Another in our ongoing series of Random Thoughts on issues concerning music and recordings.
There is one major problem with the sound of this album — too many overdubs, meaning too many generations of tape on too many instruments. There are easily three and four generations of tape on some of the tracks, probably more, all causing compression and a loss of transient information. When the drums sound like cardboard boxes being hit with wet noodles it’s because they recorded them early on and then bounced their tracks down to another track and then bounced that track down to another track until what’s left sounds like an cassette tape you made of a song playing on the radio. Yes, it’s that bad.
Side four tells the story. Side four on most copies is almost always the best sounding side. It’s also the side with the simplest arrangements, which means it probably has the fewest overdubs. The second track on side four is an obvious example. It’s mostly just bass, drums, flute, vocal and guitar, sonic elements which would more or less fit on the eight tracks of their eight track tape recorder.
Listen to how real and immediate the sound is. You don’t hear that sound on the rest of the album because the rest of the album has multiple horn overdubs, multiple vocal overdubs and all kinds of percussion overdubs everywhere you look. Foreigner used 48 tracks to record Dirty White Boy. Chicago had eight to record their much more complex arrangements.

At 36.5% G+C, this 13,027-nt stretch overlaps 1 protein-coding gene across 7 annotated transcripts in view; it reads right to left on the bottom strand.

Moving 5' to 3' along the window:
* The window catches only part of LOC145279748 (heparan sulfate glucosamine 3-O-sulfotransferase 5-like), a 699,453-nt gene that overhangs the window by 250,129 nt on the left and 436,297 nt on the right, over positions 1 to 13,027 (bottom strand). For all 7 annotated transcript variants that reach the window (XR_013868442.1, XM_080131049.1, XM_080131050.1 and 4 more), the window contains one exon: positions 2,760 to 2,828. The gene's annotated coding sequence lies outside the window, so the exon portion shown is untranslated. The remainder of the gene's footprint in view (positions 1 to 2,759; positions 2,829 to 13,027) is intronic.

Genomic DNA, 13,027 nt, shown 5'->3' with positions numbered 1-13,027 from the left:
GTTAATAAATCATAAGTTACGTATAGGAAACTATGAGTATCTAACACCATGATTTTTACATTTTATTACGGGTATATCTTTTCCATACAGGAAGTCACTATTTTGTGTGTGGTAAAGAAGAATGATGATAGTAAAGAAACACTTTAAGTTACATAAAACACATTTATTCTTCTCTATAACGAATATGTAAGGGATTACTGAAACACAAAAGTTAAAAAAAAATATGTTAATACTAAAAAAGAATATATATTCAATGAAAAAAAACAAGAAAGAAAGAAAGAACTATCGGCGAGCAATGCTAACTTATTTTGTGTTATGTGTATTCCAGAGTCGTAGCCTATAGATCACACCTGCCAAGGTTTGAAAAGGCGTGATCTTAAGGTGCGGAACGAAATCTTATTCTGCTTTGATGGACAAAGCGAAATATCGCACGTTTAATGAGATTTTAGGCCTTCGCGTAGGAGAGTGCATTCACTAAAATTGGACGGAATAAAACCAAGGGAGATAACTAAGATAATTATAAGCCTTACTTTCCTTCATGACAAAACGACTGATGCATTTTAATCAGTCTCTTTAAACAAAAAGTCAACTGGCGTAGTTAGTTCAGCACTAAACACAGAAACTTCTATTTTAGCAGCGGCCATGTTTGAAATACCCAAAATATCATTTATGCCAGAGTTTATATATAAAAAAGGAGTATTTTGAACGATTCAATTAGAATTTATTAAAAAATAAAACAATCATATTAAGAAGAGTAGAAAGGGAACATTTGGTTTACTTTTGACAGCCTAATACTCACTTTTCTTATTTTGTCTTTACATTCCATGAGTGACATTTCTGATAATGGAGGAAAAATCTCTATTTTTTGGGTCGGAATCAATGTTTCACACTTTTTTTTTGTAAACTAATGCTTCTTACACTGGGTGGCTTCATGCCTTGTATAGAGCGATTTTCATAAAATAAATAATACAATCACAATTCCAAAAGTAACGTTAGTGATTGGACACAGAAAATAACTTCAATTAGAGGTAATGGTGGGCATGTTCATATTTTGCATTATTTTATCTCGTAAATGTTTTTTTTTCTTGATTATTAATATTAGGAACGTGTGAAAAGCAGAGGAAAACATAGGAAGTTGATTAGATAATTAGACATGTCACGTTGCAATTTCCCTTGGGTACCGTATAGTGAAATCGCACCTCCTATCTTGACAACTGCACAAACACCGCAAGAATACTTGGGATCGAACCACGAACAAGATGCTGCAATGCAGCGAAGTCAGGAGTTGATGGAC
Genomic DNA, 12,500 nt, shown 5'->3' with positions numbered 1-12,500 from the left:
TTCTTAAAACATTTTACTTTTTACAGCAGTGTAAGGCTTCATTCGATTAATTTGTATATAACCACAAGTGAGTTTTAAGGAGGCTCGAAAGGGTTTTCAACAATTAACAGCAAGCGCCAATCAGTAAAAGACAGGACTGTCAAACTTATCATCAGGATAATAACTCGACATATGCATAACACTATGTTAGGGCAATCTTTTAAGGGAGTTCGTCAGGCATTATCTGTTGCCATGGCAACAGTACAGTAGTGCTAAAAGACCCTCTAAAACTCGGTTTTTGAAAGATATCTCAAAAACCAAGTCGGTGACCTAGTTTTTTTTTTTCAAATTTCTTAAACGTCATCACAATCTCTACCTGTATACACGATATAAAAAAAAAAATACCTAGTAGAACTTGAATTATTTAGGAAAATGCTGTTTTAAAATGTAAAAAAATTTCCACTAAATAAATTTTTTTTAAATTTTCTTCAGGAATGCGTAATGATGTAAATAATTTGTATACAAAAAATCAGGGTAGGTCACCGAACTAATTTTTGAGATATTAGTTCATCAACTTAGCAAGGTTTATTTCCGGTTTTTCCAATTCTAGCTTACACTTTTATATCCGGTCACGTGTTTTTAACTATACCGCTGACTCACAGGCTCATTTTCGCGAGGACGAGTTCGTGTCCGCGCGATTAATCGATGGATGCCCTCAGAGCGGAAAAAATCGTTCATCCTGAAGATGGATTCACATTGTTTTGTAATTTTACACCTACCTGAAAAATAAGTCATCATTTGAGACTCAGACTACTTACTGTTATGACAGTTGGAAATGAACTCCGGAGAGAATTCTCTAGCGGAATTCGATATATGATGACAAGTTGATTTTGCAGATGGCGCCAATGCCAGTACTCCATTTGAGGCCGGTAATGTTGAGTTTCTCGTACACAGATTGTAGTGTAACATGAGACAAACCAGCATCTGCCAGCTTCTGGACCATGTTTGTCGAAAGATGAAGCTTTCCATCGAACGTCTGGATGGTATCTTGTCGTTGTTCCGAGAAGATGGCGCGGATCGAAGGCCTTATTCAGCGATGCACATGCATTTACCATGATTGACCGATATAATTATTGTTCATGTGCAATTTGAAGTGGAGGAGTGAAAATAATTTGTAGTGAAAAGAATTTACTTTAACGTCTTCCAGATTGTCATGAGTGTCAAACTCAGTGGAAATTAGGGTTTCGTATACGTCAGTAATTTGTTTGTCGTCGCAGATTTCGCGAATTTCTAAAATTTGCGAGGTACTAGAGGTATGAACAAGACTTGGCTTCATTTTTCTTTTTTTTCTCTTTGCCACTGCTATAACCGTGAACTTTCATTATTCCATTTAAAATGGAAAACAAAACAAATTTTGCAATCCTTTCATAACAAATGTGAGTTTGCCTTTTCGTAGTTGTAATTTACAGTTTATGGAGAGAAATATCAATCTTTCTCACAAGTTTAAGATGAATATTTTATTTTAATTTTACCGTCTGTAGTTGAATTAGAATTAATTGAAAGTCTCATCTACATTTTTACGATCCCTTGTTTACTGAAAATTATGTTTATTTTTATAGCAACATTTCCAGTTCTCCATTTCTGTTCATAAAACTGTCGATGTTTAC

The result? They found themselves running out of tracks over and over again, resulting in reductions and further reductions, piling losses upon losses. This album is the poster boy for bad planning in the studio.
Not So Fast
Or is it? To our surprise we actually did manage to find at least one amazing side for each of the four sides of the album. Of course almost none of the hot sides mated with any of the others, meaning that the only way to get a complete album was to have at least two copies from which to play the best sides.
Meaning that bad pressing quality and bad mastering quality had to have been the principal cause of the mediocre sound of many of the copies we played. This is easily demonstrated by the fact that the stampers for the best copies are sometimes the stampers found on the worst copies.
What Stampers Mean
Stampers mean something, but sometimes, as is the case here, they don’t mean much. (If you don’t know that by now you probably haven’t done that many big shootouts on your own. Can’t blame you — without lots of helpers in the cleaning and needle-dropping departments they’d be an even bigger pain than they already are. Even with three people involved it can still take almost all day, and that’s if you just happen to have ten or fifteen copies handy. It took us about two years to find that many, shopping at multiple stores weekly.)
Poem For The People
In The Country
Wake Up Sunshine (Ballet For A Girl In Buchannon)
Make Me Smile
So Much To Say, So Much To Give
West Virginia Fantasies
Colour My World
To Be Free
Now More Than Ever
25 or 6 to 4
Memories Of Love
It Better End Soon
Where Do We Go From Here
The contents of Chicago II (1970) underscore the solid foundation of complex jazz changes with heavy electric rock & roll that the band so brazenly forged on the first set. The septet also continued its ability to blend the seemingly divergent musical styles into some of the best and most effective pop music of the era.